Protesters had gathered in downtown Manama waving the national flag and raising pictures of their jailed relatives while calling for their release before being attacked by riot police.

    Ten arrests were reported.

    “Hundreds were carrying flags and demanding freedom and self-determination when, without warning, the police started firing tear gas and stun grenades,” Said Yousif, deputy head of the Bahrain Center for Human Right, told Al-Akhbar.

    The activist said police aimed directly for demonstrators’ heads before firing the tear gas canisters. He also witnessed women being attacked in the face with pepper spray.

    He added that security had blocked roads before the 3:30pm demonstration to prevent people from participating. The march was called for two weeks ago by the February 14 Movement.

    “All the roads leading into Manama were blocked. The whole city was surrounded with police checkpoints, and there were helicopters flying overhead,” he said. “Hundreds of cars were turned back.”

    Bahrain’s Ministry of Interior claimed “thugs” had instigated the violent police response.

    “Groups of thugs were involved in rioting, vandalism and hurling Molotov cocktails at policemen in Manama. Police restored order,” the ministry posted on Twitter.

    Witnesses said there were no Molotov cocktails or any violent actions on the part of the demonstrators as there have been in previous protests.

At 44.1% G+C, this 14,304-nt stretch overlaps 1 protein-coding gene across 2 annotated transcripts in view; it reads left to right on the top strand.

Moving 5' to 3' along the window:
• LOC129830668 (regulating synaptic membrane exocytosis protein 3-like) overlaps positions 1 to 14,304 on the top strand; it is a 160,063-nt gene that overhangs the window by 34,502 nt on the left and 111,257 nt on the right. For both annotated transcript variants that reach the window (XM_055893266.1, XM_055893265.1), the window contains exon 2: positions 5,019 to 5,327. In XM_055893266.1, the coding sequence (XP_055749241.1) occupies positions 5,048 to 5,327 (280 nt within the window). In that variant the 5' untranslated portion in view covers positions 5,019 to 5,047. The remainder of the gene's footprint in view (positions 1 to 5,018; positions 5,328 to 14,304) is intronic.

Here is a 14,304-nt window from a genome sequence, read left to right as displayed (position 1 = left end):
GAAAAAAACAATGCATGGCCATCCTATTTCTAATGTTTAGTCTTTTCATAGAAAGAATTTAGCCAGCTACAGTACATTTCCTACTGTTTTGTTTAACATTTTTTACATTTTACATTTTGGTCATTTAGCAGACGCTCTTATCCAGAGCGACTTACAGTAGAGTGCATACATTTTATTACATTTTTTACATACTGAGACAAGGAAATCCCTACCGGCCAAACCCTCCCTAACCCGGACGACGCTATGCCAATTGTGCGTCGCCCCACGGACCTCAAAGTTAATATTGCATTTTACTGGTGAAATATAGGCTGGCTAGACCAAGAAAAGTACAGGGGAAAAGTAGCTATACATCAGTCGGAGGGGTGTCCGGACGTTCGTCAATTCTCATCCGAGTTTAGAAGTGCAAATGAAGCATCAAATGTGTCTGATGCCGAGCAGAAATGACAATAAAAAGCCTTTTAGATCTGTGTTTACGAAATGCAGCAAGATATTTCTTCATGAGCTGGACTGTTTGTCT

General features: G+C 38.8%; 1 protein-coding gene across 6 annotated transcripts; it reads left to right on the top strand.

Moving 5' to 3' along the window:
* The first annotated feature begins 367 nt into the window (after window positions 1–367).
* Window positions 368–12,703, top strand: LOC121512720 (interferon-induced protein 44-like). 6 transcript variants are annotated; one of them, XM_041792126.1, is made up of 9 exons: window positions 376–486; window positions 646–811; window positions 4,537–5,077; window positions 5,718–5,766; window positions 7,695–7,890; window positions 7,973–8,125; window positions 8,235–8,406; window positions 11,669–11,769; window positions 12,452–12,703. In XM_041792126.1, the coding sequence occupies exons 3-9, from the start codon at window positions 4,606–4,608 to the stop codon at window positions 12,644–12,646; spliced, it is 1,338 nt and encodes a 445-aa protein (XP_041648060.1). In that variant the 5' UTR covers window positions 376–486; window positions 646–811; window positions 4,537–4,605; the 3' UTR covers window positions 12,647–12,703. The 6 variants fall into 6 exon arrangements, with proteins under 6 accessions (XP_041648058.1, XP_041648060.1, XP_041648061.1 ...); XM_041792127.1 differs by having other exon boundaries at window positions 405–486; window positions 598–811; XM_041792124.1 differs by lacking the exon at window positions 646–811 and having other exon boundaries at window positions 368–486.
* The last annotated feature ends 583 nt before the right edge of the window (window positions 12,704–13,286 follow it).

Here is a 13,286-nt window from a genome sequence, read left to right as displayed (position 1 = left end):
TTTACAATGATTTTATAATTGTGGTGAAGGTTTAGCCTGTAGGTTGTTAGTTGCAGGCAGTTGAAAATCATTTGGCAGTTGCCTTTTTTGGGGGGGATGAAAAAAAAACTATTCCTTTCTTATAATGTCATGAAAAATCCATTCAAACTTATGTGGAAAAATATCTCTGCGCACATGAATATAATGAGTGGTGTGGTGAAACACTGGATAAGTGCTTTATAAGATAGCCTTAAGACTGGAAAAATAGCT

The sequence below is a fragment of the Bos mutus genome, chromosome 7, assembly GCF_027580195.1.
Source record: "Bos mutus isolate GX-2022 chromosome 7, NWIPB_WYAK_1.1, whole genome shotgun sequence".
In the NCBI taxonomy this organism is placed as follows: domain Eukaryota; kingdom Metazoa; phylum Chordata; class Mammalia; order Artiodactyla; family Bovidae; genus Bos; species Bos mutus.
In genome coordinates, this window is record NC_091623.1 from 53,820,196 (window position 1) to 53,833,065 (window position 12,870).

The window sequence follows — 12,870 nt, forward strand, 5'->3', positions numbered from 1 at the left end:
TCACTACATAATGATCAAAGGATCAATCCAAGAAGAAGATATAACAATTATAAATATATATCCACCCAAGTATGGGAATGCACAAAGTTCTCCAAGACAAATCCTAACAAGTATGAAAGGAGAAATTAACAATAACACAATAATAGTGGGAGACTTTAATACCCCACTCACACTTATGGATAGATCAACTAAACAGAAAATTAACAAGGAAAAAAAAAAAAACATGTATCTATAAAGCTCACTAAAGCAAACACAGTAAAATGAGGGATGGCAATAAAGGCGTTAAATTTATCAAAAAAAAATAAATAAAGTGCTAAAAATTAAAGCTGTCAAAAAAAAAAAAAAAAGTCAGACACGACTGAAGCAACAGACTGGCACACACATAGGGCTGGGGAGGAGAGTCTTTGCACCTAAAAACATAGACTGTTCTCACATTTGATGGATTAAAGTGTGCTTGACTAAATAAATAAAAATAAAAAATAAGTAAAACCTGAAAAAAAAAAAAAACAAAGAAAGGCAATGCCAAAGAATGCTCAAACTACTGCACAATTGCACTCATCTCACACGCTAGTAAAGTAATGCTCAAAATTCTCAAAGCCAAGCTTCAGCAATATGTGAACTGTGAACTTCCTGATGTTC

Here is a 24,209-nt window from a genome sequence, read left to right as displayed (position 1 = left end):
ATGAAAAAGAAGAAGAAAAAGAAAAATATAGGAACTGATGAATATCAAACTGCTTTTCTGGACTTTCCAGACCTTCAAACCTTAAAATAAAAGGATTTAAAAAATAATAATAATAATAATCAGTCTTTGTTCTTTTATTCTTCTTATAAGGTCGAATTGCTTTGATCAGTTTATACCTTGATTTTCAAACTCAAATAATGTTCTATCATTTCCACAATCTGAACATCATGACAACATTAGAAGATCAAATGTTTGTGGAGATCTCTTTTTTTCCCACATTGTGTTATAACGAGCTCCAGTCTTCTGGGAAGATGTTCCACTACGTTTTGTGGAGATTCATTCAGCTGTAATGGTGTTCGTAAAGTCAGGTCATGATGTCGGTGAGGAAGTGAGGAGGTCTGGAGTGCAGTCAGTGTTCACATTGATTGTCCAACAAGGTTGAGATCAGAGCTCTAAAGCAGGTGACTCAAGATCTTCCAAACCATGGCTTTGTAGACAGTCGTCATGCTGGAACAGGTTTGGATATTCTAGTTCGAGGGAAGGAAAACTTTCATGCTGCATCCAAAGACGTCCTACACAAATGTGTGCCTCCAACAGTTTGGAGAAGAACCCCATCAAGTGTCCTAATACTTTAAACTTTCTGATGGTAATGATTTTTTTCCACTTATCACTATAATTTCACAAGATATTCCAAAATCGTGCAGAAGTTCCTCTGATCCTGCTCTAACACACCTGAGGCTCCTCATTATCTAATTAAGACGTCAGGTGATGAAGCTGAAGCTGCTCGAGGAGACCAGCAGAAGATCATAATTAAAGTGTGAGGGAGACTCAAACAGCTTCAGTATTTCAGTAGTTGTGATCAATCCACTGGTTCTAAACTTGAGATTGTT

A second protest outside the capital reportedly took place without violence.

    Bahrain has witnessed ongoing opposition protests since February, 2011 calling for the overthrow of the monarchy.

    Security forces responded by launching a bloody crackdown on dissidents and activists. The monarchy also targets medical workers who treat injured protesters.

    Saudi troops were ushered into Bahrain in March, 2011 to help crush the movement, but protests against the tyrannical regime persist.

    Earlier this week, Human Rights Watch and a group of US congressmen separately called on the country’s monarch to release nine medics who treated activists injured during the uprising.

    The medics were all charged earlier this year and released on bail, but re-arrested after an October 1 court decision upheld their charges.

    The charges included possession and concealment of white weaponry (non-firearms) to serve a terrorist purpose, and for illegal assembly and inciting hatred. The sentences range from one month to five years.

    At least 80 people have been killed since the uprising began, according to activist figures.

    Bahrain’s autocratic royal family, which has maintained a tight grip over the country for more than a century, is a strategic US ally and hosts the US Fifth Fleet.